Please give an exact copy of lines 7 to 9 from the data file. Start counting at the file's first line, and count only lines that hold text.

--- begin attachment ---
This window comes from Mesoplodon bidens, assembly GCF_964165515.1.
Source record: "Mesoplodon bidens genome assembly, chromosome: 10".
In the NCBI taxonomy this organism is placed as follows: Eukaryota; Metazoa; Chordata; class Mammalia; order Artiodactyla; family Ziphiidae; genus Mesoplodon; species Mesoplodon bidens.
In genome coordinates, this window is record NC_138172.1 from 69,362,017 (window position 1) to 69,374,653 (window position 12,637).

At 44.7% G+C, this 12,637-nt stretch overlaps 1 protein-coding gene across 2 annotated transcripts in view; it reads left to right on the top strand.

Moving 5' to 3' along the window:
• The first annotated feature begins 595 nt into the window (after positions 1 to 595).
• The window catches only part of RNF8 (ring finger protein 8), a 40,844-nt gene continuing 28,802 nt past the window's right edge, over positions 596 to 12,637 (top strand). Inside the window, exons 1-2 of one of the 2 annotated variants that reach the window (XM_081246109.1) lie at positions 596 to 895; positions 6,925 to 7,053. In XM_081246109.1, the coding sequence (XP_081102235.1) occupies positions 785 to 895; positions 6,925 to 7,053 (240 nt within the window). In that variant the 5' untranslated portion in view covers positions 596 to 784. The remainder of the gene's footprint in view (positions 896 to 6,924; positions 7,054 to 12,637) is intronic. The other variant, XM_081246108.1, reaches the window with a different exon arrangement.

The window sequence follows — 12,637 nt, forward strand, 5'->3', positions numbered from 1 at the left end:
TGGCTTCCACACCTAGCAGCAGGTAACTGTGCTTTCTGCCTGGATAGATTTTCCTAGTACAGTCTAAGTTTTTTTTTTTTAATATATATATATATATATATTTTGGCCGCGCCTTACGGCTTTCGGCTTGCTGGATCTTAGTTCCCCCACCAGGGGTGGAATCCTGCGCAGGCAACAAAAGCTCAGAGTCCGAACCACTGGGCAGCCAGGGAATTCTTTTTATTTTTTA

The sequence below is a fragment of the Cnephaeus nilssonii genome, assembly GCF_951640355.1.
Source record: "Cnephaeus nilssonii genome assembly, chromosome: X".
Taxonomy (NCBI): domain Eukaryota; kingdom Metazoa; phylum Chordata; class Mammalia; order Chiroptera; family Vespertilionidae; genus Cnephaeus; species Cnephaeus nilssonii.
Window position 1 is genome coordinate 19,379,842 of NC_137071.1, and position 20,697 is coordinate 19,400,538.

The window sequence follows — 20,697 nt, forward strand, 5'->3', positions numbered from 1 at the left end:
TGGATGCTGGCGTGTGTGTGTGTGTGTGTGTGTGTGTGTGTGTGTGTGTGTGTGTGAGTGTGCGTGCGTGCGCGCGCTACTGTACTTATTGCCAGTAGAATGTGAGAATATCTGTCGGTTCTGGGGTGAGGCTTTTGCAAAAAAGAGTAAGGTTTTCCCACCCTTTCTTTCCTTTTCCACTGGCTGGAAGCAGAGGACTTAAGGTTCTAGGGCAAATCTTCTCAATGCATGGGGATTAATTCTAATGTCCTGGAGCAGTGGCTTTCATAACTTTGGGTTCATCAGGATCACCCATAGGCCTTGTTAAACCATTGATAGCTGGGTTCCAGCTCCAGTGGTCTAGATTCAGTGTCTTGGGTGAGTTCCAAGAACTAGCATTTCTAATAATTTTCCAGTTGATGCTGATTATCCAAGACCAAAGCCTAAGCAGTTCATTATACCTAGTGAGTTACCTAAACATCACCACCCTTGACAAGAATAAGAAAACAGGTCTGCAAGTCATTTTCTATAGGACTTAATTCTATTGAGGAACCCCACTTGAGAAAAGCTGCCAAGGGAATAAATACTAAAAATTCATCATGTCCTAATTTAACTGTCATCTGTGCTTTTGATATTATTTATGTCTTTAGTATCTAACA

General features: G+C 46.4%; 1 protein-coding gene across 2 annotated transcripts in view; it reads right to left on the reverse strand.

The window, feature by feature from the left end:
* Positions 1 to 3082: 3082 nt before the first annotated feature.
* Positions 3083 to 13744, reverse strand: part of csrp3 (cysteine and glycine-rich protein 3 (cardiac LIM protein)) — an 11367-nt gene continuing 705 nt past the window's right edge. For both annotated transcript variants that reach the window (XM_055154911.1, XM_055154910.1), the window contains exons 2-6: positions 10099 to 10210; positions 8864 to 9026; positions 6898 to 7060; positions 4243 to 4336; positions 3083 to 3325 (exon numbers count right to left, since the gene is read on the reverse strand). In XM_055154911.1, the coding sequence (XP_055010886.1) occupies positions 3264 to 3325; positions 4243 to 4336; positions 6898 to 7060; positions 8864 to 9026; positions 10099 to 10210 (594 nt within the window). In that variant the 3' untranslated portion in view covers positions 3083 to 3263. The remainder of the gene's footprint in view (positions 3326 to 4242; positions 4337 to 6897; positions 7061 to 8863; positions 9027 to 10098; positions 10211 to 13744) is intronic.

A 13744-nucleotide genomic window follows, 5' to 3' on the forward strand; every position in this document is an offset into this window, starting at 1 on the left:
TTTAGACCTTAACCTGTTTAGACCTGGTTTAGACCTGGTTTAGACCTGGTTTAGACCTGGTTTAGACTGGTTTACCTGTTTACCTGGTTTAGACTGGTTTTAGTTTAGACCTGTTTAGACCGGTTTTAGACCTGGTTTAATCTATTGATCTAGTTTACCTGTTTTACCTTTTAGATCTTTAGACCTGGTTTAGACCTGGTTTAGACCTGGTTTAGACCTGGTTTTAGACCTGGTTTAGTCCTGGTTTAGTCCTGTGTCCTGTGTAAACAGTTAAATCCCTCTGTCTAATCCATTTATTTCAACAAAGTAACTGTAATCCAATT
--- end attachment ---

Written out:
• The first annotated feature begins 595 nt into the window (after positions 1 to 595).
• The window catches only part of RNF8 (ring finger protein 8), a 40,844-nt gene continuing 28,802 nt past the window's right edge, over positions 596 to 12,637 (top strand). Inside the window, exons 1-2 of one of the 2 annotated variants that reach the window (XM_081246109.1) lie at positions 596 to 895; positions 6,925 to 7,053. In XM_081246109.1, the coding sequence (XP_081102235.1) occupies positions 785 to 895; positions 6,925 to 7,053 (240 nt within the window). In that variant the 5' untranslated portion in view covers positions 596 to 784. The remainder of the gene's footprint in view (positions 896 to 6,924; positions 7,054 to 12,637) is intronic. The other variant, XM_081246108.1, reaches the window with a different exon arrangement.

The window sequence follows — 12,637 nt, forward strand, 5'->3', positions numbered from 1 at the left end: